How fortunate we were to be able to travel during these trying times. With travel restrictions still in place in many provinces and territories, it was a sobering reminder that the young sailors and soldiers of the Second World War also crossed the ocean when the world was in a state of emergency. They too would have departed from Halifax, boarding merchant vessels and warships bound for Europe. Likewise, St. John’s, Newfoundland was their last port of call on the western side of the Atlantic and Londonderry was their first on the east. It was fitting then, that our visit coincided with events marking the 76th anniversary of the Battle of the Atlantic. The crew attended a solemn ceremony, where a crowd of spectators had formed outside the gates. The highlight of the event was the striking of the bell. Eight times it rang in Halifax, eight times it rang in St. John’s, and eight times it rang in Londonderry. This symbolically marked the end of the watch for the fallen. Yet their memories still echo across time. From the Second World War to the present, and from the present into the future, theirs is the legacy we bear. With this dedication in mind and at heart, we departed Londonderry and proceeded to our next port: Portsmouth.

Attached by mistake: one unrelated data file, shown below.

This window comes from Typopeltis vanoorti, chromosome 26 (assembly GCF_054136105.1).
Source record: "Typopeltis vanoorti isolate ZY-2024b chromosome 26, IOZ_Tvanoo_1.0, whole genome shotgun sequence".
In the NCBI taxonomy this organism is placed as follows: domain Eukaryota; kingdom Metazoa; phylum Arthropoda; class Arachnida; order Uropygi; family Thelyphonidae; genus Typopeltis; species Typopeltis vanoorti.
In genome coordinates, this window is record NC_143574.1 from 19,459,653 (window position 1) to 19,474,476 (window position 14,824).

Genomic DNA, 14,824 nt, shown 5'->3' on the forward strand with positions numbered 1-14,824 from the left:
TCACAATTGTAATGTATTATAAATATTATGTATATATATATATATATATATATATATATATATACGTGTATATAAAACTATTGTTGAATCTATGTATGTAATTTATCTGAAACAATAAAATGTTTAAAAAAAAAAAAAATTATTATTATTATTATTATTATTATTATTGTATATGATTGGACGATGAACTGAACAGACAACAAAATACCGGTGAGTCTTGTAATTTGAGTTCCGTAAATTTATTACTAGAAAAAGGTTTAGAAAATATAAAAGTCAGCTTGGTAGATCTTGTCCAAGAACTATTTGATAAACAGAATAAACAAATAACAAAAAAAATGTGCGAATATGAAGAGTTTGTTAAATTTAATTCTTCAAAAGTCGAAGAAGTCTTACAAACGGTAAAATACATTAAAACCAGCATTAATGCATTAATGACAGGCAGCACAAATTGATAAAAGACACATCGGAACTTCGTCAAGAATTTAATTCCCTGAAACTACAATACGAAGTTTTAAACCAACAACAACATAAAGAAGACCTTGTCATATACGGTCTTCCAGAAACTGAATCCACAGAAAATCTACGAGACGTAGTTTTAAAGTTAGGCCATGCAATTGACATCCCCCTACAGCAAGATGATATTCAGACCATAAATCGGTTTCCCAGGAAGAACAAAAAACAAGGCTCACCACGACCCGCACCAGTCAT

Originally a Roman port, Portsmouth lies on the south coast of England and is home to the UK’s largest naval base. Less than a few hours after pulling into port, what should appear off our port bow but HMS Queen Elizabeth, one of the UK’s largest and newest aircraft carriers. Sheltering in harbour until the seas subsided, she certainly improved the view out of our window! The following day brought another surprise. The news spread rapidly that Her Majesty Queen Elizabeth II herself would be visiting her aircraft carrier. The precise timing was unannounced but by a stroke of luck, I happened to be by the binoculars when her royal helicopter landed. Although our view was restricted, we managed to catch a quick glimpse of the Queen.